Ethics in lobbying law fails the stink test, needs update
Given the low esteem that most people hold toward the U.S. Congress, it’s hardly surprising that many Americans have come to expect unethical, shady and seedy shenanigans as the norm among a sizeable chunk of the members and staff of the chief lawmaking body of this nation.
In fact, a recent Rasmussen poll found 60 percent of Americans believe most members of Congress are willing to sell their votes for cash or campaign contributions.
At the center of many of these congressional sell-your-soul deals stand lobbyists. Loopholes in ethics law governing lobbyists exposed by The New York Times earlier this week only feed public cynicism. As The Times reported Sunday, many former senior staff members of U.S. representative and senators are grossly violating the intent of a 2007 law that requires a waiting period before they can lobby their buddies in Congress. The law imposes a one-year ban for senior staff and House members, and two years for senators.
Lobbying, of course, does not always stink. In fact, many nonprofit groups and activist organizations lobby members of Congress in free exercise of their First Amendment rights free of charge to advance legislation befitting their causes. However, it sometimes becomes foul when special interests hire well-connected professional advocates to try to tip the balance in favor of their oftentimes narrow causes for personal or corporate gain. The tighter the connection is between lobbyist and legislator, the greater the likelihood for unethical and nefarious behavior.
That’s why Congress enacted the Honest Leadership and Open Government Act of 2007 But as The Times’ special report illustrated, that law’s purpose of slowing the revolving door between Capitol Hill and K Street (the address of choice of some of the most influential lobbying organizations in Washington, D.C.) has failed.
A new study by the Sunlight Foundation found that the number of active lobbyists with prior government experience has nearly quadrupled since 1998, rising to 1,846 in 2012. These revolving-door lobbyists, mostly from Capitol Hill, were largely responsible for the monumental growth in lobbying revenue, which increased from $703 million in 1998 to $1.32 billion in 2012.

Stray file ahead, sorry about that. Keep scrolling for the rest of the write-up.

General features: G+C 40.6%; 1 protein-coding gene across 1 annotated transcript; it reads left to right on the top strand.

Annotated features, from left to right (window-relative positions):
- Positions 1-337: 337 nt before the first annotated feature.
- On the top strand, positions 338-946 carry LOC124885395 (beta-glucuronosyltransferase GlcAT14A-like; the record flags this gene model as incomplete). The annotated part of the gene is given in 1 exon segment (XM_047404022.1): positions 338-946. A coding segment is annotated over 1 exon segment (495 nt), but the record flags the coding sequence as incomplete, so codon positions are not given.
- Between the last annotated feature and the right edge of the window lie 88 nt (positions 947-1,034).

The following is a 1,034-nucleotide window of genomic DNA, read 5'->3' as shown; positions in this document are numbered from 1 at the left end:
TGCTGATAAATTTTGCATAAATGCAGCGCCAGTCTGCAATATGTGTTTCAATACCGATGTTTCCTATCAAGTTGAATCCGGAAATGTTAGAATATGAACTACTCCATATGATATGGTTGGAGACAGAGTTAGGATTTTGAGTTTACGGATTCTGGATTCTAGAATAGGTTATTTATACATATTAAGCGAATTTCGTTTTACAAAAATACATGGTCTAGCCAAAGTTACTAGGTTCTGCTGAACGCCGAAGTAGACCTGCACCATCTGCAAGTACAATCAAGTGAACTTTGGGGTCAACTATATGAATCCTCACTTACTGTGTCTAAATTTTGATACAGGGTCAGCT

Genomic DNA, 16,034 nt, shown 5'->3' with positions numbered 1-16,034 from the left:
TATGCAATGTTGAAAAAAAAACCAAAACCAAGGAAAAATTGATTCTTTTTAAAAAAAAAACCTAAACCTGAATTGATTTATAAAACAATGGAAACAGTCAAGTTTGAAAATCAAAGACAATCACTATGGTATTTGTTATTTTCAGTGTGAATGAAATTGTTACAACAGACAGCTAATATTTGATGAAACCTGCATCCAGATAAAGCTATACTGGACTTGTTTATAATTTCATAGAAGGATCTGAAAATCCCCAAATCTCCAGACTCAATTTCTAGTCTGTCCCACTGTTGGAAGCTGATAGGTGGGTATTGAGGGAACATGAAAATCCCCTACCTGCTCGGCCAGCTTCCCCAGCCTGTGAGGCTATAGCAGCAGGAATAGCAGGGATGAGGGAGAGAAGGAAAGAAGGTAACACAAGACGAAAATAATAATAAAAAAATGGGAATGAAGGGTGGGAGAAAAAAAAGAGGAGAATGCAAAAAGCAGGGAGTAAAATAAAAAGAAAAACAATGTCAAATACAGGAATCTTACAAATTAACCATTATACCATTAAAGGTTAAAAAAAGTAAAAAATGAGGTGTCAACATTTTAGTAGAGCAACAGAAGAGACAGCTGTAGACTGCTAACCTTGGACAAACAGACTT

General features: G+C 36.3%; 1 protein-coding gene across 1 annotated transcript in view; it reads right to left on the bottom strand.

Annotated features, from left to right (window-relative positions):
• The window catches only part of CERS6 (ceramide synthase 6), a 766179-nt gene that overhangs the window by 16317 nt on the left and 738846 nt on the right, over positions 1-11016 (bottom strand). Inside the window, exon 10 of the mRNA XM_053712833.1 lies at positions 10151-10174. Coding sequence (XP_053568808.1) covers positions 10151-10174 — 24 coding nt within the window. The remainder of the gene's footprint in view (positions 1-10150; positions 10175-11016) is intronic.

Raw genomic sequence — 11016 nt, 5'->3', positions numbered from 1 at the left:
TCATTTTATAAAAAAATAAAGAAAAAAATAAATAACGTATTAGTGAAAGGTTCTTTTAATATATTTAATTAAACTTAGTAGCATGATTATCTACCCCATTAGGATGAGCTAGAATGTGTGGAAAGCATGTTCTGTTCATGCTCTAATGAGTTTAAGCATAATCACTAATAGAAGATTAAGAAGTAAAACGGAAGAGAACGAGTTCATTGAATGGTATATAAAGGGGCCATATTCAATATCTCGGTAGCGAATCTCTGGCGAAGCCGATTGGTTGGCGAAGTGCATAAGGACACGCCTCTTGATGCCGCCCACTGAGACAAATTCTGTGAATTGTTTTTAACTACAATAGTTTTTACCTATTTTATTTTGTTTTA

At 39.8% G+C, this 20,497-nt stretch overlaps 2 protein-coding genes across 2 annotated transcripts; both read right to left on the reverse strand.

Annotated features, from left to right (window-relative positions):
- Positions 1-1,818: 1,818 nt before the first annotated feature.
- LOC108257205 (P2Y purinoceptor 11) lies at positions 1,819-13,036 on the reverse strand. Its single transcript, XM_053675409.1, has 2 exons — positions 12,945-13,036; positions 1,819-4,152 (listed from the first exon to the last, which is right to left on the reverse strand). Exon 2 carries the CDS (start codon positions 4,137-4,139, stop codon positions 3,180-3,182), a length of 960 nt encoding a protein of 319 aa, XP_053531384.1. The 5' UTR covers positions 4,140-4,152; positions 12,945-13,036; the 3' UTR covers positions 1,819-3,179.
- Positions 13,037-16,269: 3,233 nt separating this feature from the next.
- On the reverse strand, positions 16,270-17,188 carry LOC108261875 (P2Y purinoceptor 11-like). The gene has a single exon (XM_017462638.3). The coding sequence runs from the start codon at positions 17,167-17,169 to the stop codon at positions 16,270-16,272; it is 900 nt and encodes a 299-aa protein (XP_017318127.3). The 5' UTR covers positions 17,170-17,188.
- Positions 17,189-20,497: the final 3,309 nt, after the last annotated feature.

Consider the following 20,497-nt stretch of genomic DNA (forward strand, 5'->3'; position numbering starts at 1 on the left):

Many former congressmen themselves exit the doors of the U.S. Capitol and quickly enter the doors of swank, big-bucks lobbying groups. That group includes Republican Phil English who represented the Shenango Valley in the U.S. House of Representatives from 1995 to 2009. Since 2009, he’s been perched among senior staff members of the Arrent Fox LLC lobbying firm. A greater number of senior staff members of congressional representatives have been using that same revolving door at an increasingly frenetic pace.
TOO MANY SKIRT THE LAW
The Times, however, provided many cogent examples of how former congressional staffers slyly skirt the 2007 law’s required “cooling-off period” of separation between Congress and lobby. The major loopholes through which they wiggled included playfulness with their income levels and coy third-party contacts. As a result, the staffers gain undue and immediate influence over the same individuals with whom they’ve worked and oftentimes socialized for years.
We doubt that the revolving door can ever be completely stopped, but the speed at which it moves must be slowed. Revising the Honest Leadership and Open Government Act to close the loopholes would help the six-year-old law live up to its noble-sounding name and might clear just a little bit of the stink that far too many Americans still smell enveloping our nation’s capital.